The question of whether these new provisions are in sync with the new constitutional order is not before me at the moment. Suffice it to say that they appear to have taken the legal position back to where it was before the introduction of s 50 (1) (d) of the constitution in respect of most serious offences including theft of motor vehicle as defined in s 2 of the Road Traffic Act [Chapter 13:11] in which event the accused person must show the existence of exceptional circumstances.
The foregoing discussion demonstrates that it is not correct in this particular case for the applicants to state that the burden of showing the existence of compelling reasons why they should not be admitted to bail lies on the prosecution. Quite to the contrary the new regime dealing with consideration of a bail application pending trial places the burden upon the applicants to show that, not only is it in the interests of justice for them to be released on bail but also that there are exceptional circumstances which in the interests of justice permit their release on bail pending trial.
In their application the two applicants have not put this court into their confidence on all material aspects of the case. While not denying that they were found in possession of a motor vehicle stolen in neighbouring South Africa, they have not bothered to give a meaningful explanation of how they came to be in possession of it. They say they were hired to drive it to Harare but surprisingly do not bother to disclose the name of the person who hired them, where they were hired and under what circumstances. They do not bother to explain how and by whom the motor vehicle was smuggled into Zimbabwe. Indeed if their mandate was to drive the motor vehicle from Beitbridge, where they reside, to Harare, what is it that they were doing heading South away from the direction of Harare which is North, at the time of their arrest. All that this shows is that the state case against the applicants is very strong which usually acts as an irresistible catalyst for abscondment.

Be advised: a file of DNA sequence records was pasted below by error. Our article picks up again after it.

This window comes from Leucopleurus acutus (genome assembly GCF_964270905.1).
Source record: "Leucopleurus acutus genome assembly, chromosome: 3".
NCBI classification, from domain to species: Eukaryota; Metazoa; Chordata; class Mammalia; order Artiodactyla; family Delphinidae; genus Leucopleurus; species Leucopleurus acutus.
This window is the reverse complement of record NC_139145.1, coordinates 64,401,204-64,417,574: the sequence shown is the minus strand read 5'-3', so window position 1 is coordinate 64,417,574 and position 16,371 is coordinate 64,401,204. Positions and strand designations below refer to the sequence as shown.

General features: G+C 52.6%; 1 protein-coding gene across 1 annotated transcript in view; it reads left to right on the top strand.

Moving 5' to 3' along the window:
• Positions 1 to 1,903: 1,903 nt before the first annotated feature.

In addition, this is a cross-border offence the theft of the motor vehicle having occurred in South Africa and the crime straddling the border as an ongoing one including the smuggling aspect. It is true that the presumption of innocence weighs in their favour but so is the burden to show that it is in the interests of justice that they be released in the circumstances.
Mr Zvongouya for the applicant submitted facts which are not contained in the bail statement after I had queried why the applicants had not taken the court into confidence on the identity of the hirer. He stated that they were hired by unknown people in Beitbridge who paid them on the spot and directed them to drive the vehicle behind them as they drove in another vehicle. They did not bother to find out the particulars of the hirer but still took custody of the vehicle. At a roadblock just outside Zvishavane, the hirer sped off without stopping at the roadblock leaving the applicants at the mercy of the police. With respect, if that is the defence the applicants will take to trial, they are in serious trouble. I can only say that it underscores the strength of the state case.
To my mind it would be the height of irresponsibility to admit the applicants to bail at this early stage having regard to the fact that they were arrested less than three weeks ago for an offence committed in another country wherein there is a reasonable possibility that they may have crossed the border illegally with their booty. That on its own suggests ability to escape from this jurisdiction. Above all, cross border investigations may not be as easy as those conducted within the country. As such the police need more time to wrap up the case. I am not persuaded that the applicants are good candidates for bail.
In the result the application is hereby dismissed.
Dube and Associates, applicants’ legal practitioners
National Prosecuting Authority, respondent’s legal practitioners